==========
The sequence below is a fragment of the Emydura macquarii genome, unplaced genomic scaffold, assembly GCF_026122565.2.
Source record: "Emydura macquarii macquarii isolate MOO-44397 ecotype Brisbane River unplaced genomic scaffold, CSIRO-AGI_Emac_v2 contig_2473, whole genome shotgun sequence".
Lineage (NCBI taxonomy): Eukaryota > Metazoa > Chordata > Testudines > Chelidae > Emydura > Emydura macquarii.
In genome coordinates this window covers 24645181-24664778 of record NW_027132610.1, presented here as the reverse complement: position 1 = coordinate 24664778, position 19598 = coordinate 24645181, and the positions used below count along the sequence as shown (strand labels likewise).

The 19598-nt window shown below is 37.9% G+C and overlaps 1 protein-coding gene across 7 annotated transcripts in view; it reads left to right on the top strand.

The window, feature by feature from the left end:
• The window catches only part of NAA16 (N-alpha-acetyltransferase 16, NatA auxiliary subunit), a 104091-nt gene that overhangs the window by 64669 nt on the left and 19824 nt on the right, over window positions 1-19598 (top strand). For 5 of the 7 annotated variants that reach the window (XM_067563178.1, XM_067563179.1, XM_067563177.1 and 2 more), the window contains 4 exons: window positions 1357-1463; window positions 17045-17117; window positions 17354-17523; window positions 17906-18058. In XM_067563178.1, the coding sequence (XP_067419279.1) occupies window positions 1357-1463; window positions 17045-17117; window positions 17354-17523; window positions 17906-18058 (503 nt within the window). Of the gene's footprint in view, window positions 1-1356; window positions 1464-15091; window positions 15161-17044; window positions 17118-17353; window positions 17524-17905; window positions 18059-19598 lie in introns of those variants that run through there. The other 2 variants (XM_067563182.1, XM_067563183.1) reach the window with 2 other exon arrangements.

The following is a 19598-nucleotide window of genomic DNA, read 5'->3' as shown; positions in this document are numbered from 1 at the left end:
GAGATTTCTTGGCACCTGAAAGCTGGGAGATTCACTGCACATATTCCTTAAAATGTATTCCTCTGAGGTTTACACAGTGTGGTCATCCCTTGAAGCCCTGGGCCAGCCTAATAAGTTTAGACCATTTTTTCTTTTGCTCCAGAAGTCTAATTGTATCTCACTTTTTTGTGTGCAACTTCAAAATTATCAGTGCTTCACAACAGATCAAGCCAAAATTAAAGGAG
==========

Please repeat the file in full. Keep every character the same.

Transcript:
The sequence below is a fragment of the Emydura macquarii genome, unplaced genomic scaffold, assembly GCF_026122565.2.
Source record: "Emydura macquarii macquarii isolate MOO-44397 ecotype Brisbane River unplaced genomic scaffold, CSIRO-AGI_Emac_v2 contig_2473, whole genome shotgun sequence".
Lineage (NCBI taxonomy): Eukaryota > Metazoa > Chordata > Testudines > Chelidae > Emydura > Emydura macquarii.
In genome coordinates this window covers 24645181-24664778 of record NW_027132610.1, presented here as the reverse complement: position 1 = coordinate 24664778, position 19598 = coordinate 24645181, and the positions used below count along the sequence as shown (strand labels likewise).

The 19598-nt window shown below is 37.9% G+C and overlaps 1 protein-coding gene across 7 annotated transcripts in view; it reads left to right on the top strand.

The window, feature by feature from the left end:
• The window catches only part of NAA16 (N-alpha-acetyltransferase 16, NatA auxiliary subunit), a 104091-nt gene that overhangs the window by 64669 nt on the left and 19824 nt on the right, over window positions 1-19598 (top strand). For 5 of the 7 annotated variants that reach the window (XM_067563178.1, XM_067563179.1, XM_067563177.1 and 2 more), the window contains 4 exons: window positions 1357-1463; window positions 17045-17117; window positions 17354-17523; window positions 17906-18058. In XM_067563178.1, the coding sequence (XP_067419279.1) occupies window positions 1357-1463; window positions 17045-17117; window positions 17354-17523; window positions 17906-18058 (503 nt within the window). Of the gene's footprint in view, window positions 1-1356; window positions 1464-15091; window positions 15161-17044; window positions 17118-17353; window positions 17524-17905; window positions 18059-19598 lie in introns of those variants that run through there. The other 2 variants (XM_067563182.1, XM_067563183.1) reach the window with 2 other exon arrangements.

The following is a 19598-nucleotide window of genomic DNA, read 5'->3' as shown; positions in this document are numbered from 1 at the left end:
GAGATTTCTTGGCACCTGAAAGCTGGGAGATTCACTGCACATATTCCTTAAAATGTATTCCTCTGAGGTTTACACAGTGTGGTCATCCCTTGAAGCCCTGGGCCAGCCTAATAAGTTTAGACCATTTTTTCTTTTGCTCCAGAAGTCTAATTGTATCTCACTTTTTTGTGTGCAACTTCAAAATTATCAGTGCTTCACAACAGATCAAGCCAAAATTAAAGGAG